Scientists suggest poisoning bandicoots to prevent cats from eating them

(ORDO NEWS) — Australian scientists are going to implant rabbit bandicoots – small mammals whose numbers are declining – capsules with poison under the skin.

Such implants are harmless to the animals themselves, but they can kill invasive predators like cats if they eat poisoned prey.

Australia is a continent that has long been unconnected with other land masses. As a result, peculiar ecosystems have developed there, in which one-pass mammals and many marsupials are found.

After the Europeans arrived in Australia, Old World animals ended up on the mainland, many of which ran wild and became dangerous invasive species. Among them are cats, foxes and some others.

Aboriginal fauna met with new enemies, for which it was not ready. As a result, now Australia has the fastest rate of extinction of mammals: 31 local species have already disappeared from the face of the Earth.

In the meantime, local scientists are considering a variety of ways to change the situation, sometimes quite radical – including the restoration of populations of the marsupial predator, the recently extinct thylacine. The new issue of ACS Applied Polymer Materials describes another, no less trick.

The authors suggest suturing under the skin of rabbit bandicoots Macrotis sp. (small marsupials, resembling mice with a long stigma) poisoned capsules.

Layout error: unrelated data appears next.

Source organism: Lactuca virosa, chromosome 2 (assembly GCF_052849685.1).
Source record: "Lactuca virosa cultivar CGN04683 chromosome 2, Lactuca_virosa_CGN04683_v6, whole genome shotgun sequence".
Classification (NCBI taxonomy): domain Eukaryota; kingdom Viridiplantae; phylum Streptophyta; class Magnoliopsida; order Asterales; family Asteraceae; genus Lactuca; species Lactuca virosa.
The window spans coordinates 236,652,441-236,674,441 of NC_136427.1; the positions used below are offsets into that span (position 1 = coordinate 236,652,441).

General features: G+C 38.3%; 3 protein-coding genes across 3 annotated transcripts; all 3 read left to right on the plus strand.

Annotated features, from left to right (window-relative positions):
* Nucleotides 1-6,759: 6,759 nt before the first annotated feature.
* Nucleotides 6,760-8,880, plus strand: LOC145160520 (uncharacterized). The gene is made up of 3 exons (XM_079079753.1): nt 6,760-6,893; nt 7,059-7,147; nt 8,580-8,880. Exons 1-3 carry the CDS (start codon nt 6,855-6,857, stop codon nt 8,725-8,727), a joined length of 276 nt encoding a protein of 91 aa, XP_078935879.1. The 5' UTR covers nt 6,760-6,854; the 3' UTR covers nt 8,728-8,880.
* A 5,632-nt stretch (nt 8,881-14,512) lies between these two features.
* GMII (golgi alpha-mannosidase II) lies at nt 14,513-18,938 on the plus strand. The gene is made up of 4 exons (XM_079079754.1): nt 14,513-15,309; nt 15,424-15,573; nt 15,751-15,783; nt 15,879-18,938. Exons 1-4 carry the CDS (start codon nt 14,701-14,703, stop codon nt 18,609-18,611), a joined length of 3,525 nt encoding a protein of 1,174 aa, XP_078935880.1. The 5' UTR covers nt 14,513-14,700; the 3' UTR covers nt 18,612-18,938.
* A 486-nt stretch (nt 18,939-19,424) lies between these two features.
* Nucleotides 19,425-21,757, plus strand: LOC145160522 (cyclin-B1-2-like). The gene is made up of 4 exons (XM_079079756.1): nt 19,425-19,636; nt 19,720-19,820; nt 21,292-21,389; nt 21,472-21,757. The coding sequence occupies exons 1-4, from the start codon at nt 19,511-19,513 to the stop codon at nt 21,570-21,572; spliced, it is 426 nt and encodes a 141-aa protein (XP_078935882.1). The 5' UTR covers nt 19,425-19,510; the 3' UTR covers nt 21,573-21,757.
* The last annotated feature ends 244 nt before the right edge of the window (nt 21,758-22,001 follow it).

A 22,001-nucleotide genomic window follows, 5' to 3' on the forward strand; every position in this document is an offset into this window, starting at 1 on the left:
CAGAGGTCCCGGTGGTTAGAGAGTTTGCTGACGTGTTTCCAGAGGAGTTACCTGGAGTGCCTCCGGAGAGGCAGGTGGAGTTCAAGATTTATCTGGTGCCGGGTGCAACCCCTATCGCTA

The essence of the idea is to use a poison that will not harm bandicoots (whose numbers are declining), but will kill cats and other invasive predators that eat bandicoots.

Scientists suggest poisoning bandicoots to prevent cats from eating them
They want to poison wild Australian cats

The choice of scientists settled on a substance called “poison 1080” (poison 1080) – sodium fluoroacetate. This is a natural compound synthesized by some Australian plants, so local animals have had time to adapt to it. At the same time, cats quickly die even from a small dose of 1080.

To deliver the insidious poison, special implants were used, implanted under the skin of the victim. Such capsules have shown high inertness and safety for native marsupials, but when they enter the gastrointestinal tract of an invasive predator (in this case, cats), they release their contents.

The process is triggered by the acidic reaction of their gastric juice.

The first trials of this unusual approach are to take place in a pilot area. Part of the natural range of the bandicoots was surrounded by a fence, and several animals living behind it were sewn up with poison, after which they were released back.

Unfortunately, the authors were very unlucky with time: when everything was ready for the experiment, the invasion of mice began – millions of animals filled the area, which are no less invasive for Australia than cats.

With such an abundance of victims, predators, of course, did not pay attention to the poisoned representatives of the native fauna. However, the explosion in the number of rodents has ended, and, probably, soon the prospects of this plan can be assessed in practice.

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